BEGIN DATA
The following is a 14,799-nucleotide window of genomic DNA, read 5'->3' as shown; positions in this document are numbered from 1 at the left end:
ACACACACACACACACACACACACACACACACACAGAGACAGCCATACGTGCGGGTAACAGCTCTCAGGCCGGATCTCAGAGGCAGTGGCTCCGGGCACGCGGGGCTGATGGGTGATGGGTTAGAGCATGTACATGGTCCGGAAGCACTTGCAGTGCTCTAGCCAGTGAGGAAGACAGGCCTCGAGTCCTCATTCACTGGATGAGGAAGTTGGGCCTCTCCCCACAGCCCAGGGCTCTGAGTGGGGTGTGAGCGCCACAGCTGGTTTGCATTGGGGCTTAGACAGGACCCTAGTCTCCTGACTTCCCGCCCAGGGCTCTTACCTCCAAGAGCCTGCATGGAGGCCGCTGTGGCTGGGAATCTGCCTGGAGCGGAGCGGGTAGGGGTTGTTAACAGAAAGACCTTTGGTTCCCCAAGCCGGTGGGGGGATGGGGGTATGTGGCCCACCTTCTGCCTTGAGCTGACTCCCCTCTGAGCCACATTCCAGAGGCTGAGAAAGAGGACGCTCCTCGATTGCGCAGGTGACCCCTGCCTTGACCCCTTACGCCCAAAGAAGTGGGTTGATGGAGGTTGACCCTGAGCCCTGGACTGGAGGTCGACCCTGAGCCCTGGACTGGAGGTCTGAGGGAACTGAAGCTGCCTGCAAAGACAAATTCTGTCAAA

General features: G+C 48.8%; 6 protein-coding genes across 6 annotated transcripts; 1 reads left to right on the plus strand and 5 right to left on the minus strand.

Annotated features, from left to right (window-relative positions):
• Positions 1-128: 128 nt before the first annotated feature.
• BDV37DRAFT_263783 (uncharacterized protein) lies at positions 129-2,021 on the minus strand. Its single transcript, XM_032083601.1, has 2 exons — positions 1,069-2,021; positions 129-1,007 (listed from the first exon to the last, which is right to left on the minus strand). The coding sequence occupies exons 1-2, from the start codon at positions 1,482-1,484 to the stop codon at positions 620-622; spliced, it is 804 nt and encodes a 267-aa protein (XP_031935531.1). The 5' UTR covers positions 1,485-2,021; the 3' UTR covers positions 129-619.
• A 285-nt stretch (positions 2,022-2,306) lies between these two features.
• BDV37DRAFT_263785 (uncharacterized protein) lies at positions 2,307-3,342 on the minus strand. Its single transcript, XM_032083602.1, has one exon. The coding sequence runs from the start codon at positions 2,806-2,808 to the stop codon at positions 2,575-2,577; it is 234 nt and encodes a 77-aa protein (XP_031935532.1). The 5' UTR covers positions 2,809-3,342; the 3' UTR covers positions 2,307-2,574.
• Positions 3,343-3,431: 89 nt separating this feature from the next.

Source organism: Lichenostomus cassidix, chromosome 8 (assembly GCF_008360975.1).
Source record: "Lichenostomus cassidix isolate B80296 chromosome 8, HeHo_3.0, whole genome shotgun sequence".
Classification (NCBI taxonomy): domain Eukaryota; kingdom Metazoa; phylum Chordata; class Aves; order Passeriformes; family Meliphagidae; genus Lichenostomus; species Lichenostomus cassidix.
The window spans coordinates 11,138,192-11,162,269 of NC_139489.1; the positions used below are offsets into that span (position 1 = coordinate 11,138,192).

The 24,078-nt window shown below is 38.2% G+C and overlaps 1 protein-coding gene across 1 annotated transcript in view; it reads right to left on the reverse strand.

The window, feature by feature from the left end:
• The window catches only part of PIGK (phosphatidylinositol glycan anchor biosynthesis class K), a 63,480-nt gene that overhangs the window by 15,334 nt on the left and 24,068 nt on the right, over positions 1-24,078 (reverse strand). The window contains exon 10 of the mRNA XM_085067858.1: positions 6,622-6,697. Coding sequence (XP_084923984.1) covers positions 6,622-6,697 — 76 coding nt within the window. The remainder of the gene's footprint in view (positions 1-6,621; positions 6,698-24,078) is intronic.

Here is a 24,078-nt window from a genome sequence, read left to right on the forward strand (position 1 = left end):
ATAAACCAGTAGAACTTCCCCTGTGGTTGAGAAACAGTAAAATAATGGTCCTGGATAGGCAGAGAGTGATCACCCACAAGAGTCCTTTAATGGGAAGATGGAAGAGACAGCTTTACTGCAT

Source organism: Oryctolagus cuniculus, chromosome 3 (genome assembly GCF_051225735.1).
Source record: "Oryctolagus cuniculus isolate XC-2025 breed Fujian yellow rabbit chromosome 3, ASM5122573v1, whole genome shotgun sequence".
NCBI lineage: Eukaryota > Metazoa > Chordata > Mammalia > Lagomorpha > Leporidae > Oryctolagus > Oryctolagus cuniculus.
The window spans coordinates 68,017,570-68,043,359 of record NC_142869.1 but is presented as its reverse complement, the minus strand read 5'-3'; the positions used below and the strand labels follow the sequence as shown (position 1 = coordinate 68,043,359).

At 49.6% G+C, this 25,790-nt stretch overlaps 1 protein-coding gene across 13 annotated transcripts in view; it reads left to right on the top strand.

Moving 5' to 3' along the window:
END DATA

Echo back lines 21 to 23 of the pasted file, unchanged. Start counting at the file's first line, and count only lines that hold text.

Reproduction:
NCBI lineage: Eukaryota > Metazoa > Chordata > Mammalia > Lagomorpha > Leporidae > Oryctolagus > Oryctolagus cuniculus.
The window spans coordinates 68,017,570-68,043,359 of record NC_142869.1 but is presented as its reverse complement, the minus strand read 5'-3'; the positions used below and the strand labels follow the sequence as shown (position 1 = coordinate 68,043,359).

At 49.6% G+C, this 25,790-nt stretch overlaps 1 protein-coding gene across 13 annotated transcripts in view; it reads left to right on the top strand.